No matter the role, there are some common themes: the first impression you make, your engagement during the interview, your core skills, and your previous experience all come into play.
Group interviews are especially challenging. They can seem stilted and scripted as the interviewers take turns posing questions. Interviewers need to balance common questions/scenarios with each candidate for consistency while creating a lively discussion where they get to know the person. Candidates need to adequately cover each question without getting off track and still let them get a feel for the person. Continue reading
I just had the joy of taking care of my 20 month old granddaughter for two days. Her day care center was closed this week so my husband and I flew out to LA to have some fun and help out.
It reminded me how hard it can be to balance a career and a young family. Parents take turns getting ready for work while watching small children. Getting kids out of the house with all their necessary supplies can be an organization challenge in itself. One parent does the drop off and the other may handle the pickup. Figuring out who has to be at work by when and who gets done in time is the family dance. If there are long commutes, multiply the challenges and logistics. And then there’s the home front again after a long day – Continue reading
It’s that time of year again. At UMHS, we do all performance evaluations at once in June / July timeframe. 360 feedback is key – up, down, sideways and customers.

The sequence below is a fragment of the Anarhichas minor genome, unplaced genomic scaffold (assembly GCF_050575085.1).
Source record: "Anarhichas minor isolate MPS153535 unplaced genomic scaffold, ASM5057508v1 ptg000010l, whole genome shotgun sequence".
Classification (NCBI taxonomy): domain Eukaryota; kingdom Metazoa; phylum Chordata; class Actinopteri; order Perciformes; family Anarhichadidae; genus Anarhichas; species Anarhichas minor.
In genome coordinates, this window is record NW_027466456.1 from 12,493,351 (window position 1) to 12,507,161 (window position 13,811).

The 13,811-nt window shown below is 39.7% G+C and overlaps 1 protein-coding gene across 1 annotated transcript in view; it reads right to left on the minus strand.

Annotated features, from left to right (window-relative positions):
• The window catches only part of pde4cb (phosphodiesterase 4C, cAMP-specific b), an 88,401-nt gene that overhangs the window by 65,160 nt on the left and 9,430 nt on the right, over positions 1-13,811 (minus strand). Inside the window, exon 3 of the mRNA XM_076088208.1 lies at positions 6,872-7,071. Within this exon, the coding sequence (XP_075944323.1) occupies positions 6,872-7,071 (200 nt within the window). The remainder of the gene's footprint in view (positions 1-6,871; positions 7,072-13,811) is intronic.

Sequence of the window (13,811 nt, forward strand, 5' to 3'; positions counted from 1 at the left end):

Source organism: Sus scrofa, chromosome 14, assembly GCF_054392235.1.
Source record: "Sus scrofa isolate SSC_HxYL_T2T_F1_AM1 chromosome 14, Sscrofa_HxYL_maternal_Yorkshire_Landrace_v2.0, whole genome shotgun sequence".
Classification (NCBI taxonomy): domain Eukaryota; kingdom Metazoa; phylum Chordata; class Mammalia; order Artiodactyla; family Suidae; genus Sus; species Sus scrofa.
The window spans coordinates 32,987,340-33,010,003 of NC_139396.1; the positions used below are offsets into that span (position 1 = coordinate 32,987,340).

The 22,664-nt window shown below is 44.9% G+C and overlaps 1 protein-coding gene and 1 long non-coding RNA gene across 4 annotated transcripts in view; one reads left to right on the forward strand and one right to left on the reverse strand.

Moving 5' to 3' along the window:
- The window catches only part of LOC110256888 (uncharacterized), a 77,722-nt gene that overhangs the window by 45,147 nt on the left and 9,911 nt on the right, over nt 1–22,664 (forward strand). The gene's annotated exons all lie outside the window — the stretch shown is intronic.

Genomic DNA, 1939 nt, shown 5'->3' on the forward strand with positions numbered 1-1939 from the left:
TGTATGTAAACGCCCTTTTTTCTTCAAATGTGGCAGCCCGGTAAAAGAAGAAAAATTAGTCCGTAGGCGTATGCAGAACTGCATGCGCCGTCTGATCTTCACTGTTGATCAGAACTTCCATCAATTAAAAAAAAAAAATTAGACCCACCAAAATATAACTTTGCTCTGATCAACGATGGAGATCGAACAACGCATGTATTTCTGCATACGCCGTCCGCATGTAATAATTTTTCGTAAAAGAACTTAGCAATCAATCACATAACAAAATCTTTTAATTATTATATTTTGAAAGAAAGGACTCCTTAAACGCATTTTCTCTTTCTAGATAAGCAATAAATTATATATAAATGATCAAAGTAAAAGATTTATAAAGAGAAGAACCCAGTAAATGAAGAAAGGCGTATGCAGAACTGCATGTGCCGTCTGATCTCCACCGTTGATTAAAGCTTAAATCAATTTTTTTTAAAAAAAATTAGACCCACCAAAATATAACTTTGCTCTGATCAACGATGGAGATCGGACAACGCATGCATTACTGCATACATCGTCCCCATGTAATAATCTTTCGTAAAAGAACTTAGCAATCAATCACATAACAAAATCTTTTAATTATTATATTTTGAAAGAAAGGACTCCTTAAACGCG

I asked each of my direct reports for at least 6 names – including peers, their direct reports and customers. Then I requested feedback from those individuals by either email or a phone call.
I just finished answering 8 surveys on colleagues – part of their soliciting feedback on how they are doing.
I sent my survey soliciting feedback on me to about 35 people including peers, internal customers, and direct reports. Continue reading
Late last year, I was on a leadership panel at the 2013 U-M StaffWorks Best Practices and Technology conference sponsored by VOICES of the Staff. After our prepared remarks, there was plenty of time for Q&A. In response to a question about how to deal with a challenging co-worker, I talked about the importance of hiring decisions. When I said that the hiring decision is one of the most important ones managers make, if not the most important, there was spontaneous applause. I was pleasantly surprised by that response. I truly believe what I said. I’m guessing that the applause were a reflection of the audience’s personal experiences – wondering why some of their co-workers were hired in the first place or why they are still there.
During my 30 years in management positions I’ve hired many talented people. Hiring decisions can be exciting and rejuvenating for teams. I’ve successfully turned around performance issues with people who I inherited through re-organizations or when I’ve joined a new organization in a leadership position. Some of those people still keep in touch and thank me many years later. And yes, I’ve had to move people out when it was clear they weren’t right for the position and organization. These are important yet difficult decisions that no one enjoys making.
What’s your college student doing this summer? Is it meaningful work? Is it making a difference? Are they taking steps towards their career goals? Or having experiences that could cause them to rethink their major?
Interns huddle with a Super User during MiChart go live at the Cardiovascular Center
I’m happy to say that all of the above could be true for 250+ student interns we hired as “at the elbow” support for our inpatient electronic medical record implementation. And it is a win-win. As part of our MiChart activation team, we get much needed help from bright, enthusiastic, high energy undergrad and graduate students. They get real world experience in a health care setting: a med/surg nursing unit, labor and delivery, OR and PACU, an ICU, an adult or pediatric setting, or an outpatient department. Continue reading